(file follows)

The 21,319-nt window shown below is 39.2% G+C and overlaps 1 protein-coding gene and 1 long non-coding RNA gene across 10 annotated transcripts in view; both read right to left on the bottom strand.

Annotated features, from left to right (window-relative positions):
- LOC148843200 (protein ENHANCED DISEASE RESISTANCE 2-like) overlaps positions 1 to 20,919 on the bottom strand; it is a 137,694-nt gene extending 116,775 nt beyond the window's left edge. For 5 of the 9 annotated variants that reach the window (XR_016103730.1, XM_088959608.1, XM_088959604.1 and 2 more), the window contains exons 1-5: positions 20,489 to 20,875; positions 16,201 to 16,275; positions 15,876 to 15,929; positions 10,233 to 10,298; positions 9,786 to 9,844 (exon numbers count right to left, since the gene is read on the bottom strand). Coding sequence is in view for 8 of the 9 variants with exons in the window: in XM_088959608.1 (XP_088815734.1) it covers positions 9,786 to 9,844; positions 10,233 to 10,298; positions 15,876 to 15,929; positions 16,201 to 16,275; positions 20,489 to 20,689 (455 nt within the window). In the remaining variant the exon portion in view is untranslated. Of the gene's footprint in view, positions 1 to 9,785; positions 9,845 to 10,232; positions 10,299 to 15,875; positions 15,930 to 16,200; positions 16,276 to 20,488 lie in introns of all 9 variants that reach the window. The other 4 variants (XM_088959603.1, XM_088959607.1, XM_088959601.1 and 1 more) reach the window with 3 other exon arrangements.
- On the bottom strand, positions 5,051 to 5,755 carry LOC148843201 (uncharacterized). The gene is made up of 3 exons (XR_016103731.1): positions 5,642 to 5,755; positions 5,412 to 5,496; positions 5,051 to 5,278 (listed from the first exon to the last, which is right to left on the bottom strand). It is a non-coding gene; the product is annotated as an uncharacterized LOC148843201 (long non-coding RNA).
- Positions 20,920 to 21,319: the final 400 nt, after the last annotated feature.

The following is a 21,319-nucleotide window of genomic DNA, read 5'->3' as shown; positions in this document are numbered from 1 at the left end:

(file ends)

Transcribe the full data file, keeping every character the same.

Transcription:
The 21,319-nt window shown below is 39.2% G+C and overlaps 1 protein-coding gene and 1 long non-coding RNA gene across 10 annotated transcripts in view; both read right to left on the bottom strand.

Annotated features, from left to right (window-relative positions):
- LOC148843200 (protein ENHANCED DISEASE RESISTANCE 2-like) overlaps positions 1 to 20,919 on the bottom strand; it is a 137,694-nt gene extending 116,775 nt beyond the window's left edge. For 5 of the 9 annotated variants that reach the window (XR_016103730.1, XM_088959608.1, XM_088959604.1 and 2 more), the window contains exons 1-5: positions 20,489 to 20,875; positions 16,201 to 16,275; positions 15,876 to 15,929; positions 10,233 to 10,298; positions 9,786 to 9,844 (exon numbers count right to left, since the gene is read on the bottom strand). Coding sequence is in view for 8 of the 9 variants with exons in the window: in XM_088959608.1 (XP_088815734.1) it covers positions 9,786 to 9,844; positions 10,233 to 10,298; positions 15,876 to 15,929; positions 16,201 to 16,275; positions 20,489 to 20,689 (455 nt within the window). In the remaining variant the exon portion in view is untranslated. Of the gene's footprint in view, positions 1 to 9,785; positions 9,845 to 10,232; positions 10,299 to 15,875; positions 15,930 to 16,200; positions 16,276 to 20,488 lie in introns of all 9 variants that reach the window. The other 4 variants (XM_088959603.1, XM_088959607.1, XM_088959601.1 and 1 more) reach the window with 3 other exon arrangements.
- On the bottom strand, positions 5,051 to 5,755 carry LOC148843201 (uncharacterized). The gene is made up of 3 exons (XR_016103731.1): positions 5,642 to 5,755; positions 5,412 to 5,496; positions 5,051 to 5,278 (listed from the first exon to the last, which is right to left on the bottom strand). It is a non-coding gene; the product is annotated as an uncharacterized LOC148843201 (long non-coding RNA).
- Positions 20,920 to 21,319: the final 400 nt, after the last annotated feature.

The following is a 21,319-nucleotide window of genomic DNA, read 5'->3' as shown; positions in this document are numbered from 1 at the left end: